'Ask the chief minister to give in writing that the police must not do their job. We will back down and stop checking vehicles.'
Days after DSP Shreshta Thakur confronted BJP workers, she was transferred.
Veer Arjun Singh reports from Lucknow.
Police and Indian Police Service officers are routinely transferred. While it's within a government's rights to do so, the practice is most common after a regime change.
Uttar Pradesh Chief Minister Yogi Adityanath's arrival was no different.
In a major reshuffle, 67 IPS officers in the state were transferred within 100 days of his government.
The decision was made, a list was issued and then publicised by media reports that offered no insights.
It's routine and the news has minimum public recall. But then came along a woman cop who revived the debate.
Till recently, Shreshtha Thakur, 34, was stationed in UP's Bulandshahr as deputy superintendent of police. She has now been sent to Bahraich district, 125 km from Lucknow near the Nepal border.
The ruling Bharatiya Janata Party maintains it is a routine transfer that includes 243 others, but Thakur's eventful week before her transfer has raised a question.
Thakur had an unusual day outside a court earlier this month when she was thrust with political pressure into releasing an offender whom she had rounded up along with four others.
Pramod Lodhi was stopped and fined for not wearing a helmet. He was later arrested for allegedly thrashing a police officer on duty and misbehaving with others.
Lodhi is reportedly a BJP worker and his colleagues claim he was beaten by the police.
Lodhi's supporters had gheraoed the police and an irate conversation was being routinely interrupted by slogans of 'UP police murdabad' when Thakur decided to step up and confront them.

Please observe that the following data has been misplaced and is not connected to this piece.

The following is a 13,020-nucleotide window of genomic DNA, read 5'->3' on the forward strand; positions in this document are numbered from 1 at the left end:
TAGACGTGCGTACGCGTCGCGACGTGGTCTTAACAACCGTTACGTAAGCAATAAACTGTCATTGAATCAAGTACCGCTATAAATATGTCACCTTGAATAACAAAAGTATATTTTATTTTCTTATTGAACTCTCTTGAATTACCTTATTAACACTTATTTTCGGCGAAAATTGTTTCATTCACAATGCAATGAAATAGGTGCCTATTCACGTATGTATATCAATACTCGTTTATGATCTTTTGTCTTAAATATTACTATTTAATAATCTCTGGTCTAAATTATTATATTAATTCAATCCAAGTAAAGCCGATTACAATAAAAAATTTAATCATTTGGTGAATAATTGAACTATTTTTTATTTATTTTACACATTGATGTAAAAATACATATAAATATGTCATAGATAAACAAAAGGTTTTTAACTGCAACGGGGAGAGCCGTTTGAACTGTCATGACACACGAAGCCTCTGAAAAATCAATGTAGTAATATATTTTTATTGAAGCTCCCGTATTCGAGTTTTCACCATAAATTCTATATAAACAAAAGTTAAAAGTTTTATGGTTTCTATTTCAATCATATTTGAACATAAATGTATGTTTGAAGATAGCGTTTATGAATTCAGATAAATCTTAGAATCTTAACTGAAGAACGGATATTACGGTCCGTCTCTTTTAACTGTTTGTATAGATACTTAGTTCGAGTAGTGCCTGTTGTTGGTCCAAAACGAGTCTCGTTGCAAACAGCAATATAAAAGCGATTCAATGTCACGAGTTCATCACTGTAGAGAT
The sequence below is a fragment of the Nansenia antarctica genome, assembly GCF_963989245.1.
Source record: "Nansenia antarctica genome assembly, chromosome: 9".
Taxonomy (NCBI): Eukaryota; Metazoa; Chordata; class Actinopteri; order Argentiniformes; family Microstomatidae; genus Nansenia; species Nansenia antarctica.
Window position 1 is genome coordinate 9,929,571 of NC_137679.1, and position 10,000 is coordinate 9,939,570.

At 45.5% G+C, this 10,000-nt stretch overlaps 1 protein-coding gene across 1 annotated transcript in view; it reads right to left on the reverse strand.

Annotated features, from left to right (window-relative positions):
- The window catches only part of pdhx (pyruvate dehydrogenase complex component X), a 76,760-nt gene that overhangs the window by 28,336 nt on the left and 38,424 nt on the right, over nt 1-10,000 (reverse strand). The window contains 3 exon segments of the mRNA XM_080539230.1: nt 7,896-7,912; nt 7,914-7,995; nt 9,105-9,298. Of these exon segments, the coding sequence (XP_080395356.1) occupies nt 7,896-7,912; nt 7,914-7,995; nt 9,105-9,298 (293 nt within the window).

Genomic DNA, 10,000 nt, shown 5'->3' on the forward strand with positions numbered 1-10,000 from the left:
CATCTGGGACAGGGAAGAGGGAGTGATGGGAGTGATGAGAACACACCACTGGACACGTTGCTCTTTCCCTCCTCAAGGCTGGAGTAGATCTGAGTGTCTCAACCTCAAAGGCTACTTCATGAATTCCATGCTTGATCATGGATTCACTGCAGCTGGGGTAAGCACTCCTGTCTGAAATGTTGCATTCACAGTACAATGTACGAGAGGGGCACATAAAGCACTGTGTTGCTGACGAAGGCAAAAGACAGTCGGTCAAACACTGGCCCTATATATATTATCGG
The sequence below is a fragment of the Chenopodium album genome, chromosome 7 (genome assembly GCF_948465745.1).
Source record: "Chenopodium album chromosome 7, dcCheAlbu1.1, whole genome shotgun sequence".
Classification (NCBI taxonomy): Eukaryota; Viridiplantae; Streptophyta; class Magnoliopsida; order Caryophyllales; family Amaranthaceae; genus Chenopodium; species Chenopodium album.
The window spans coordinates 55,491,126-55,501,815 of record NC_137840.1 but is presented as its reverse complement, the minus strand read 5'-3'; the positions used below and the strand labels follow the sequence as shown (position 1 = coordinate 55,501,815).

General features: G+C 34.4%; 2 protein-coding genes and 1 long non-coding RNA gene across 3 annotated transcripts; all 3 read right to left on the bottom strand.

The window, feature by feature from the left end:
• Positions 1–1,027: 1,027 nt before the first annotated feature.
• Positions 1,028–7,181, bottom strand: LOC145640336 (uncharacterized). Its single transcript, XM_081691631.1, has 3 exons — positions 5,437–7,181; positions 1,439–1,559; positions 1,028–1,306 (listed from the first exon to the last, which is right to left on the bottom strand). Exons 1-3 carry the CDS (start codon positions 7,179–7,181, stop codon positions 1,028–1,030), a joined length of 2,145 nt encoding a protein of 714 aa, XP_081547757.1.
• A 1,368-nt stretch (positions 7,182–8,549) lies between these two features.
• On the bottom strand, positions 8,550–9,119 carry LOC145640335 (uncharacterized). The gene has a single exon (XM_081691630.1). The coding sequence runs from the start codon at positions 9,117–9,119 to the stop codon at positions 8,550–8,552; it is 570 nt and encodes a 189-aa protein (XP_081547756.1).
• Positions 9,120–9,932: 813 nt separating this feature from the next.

Thanks to her tech-savvy deputies, the altercation is on record, and has since gone viral.
'Ask the chief minister to give in writing that the police must not do their job. We will back down and stop checking vehicles,' Thakur says as she challenges each man condemning the police to come in front and face her.
'The police have the right to do their job, but why are you punishing BJP workers?' says one of them as Thakur thunders back, 'Who's a BJP worker? If you are, then you're bringing a bad name to your party.'
As tempers flare up, she reminds the party activists that they must mind their tone while speaking to an officer on duty.
'We have raised our hand today and will raise it again,' she rebukes the men who dare to raise their voice.
'My transfer is a reward for my good work,' Thakur wrote on Facebook after she was told of her new posting.
She precedes the news with the saying, 'A lamp has no address, it illuminates wherever it goes.'
Political pressure is not new to police in the populous UP.
According to an IndiaSpend analysis of data from the Bureau of Police Research and Development, the state transferred IPS officers at four times the Indian average.
"It (Uttar Pradesh) is the most complex state to operate, and when policemen find themselves against a person who wields the backing of a powerful caste or a politician, the government lends no support," says Prakash Singh, former director general of police, who led the UP police force from 1991 to 1993.
Singh, however, refrains from passing any judgement on the case and says he has a positive outlook towards the Adityanath government.
As for Thakur, she has asked her well-wishers to visit her in Bahraich.
The new city awaits her arrival with a hero's welcome.
IMAGE: A screengrab from the video shows Deputy Superintent of Police Shreshtha Thakur confront the BJP workers.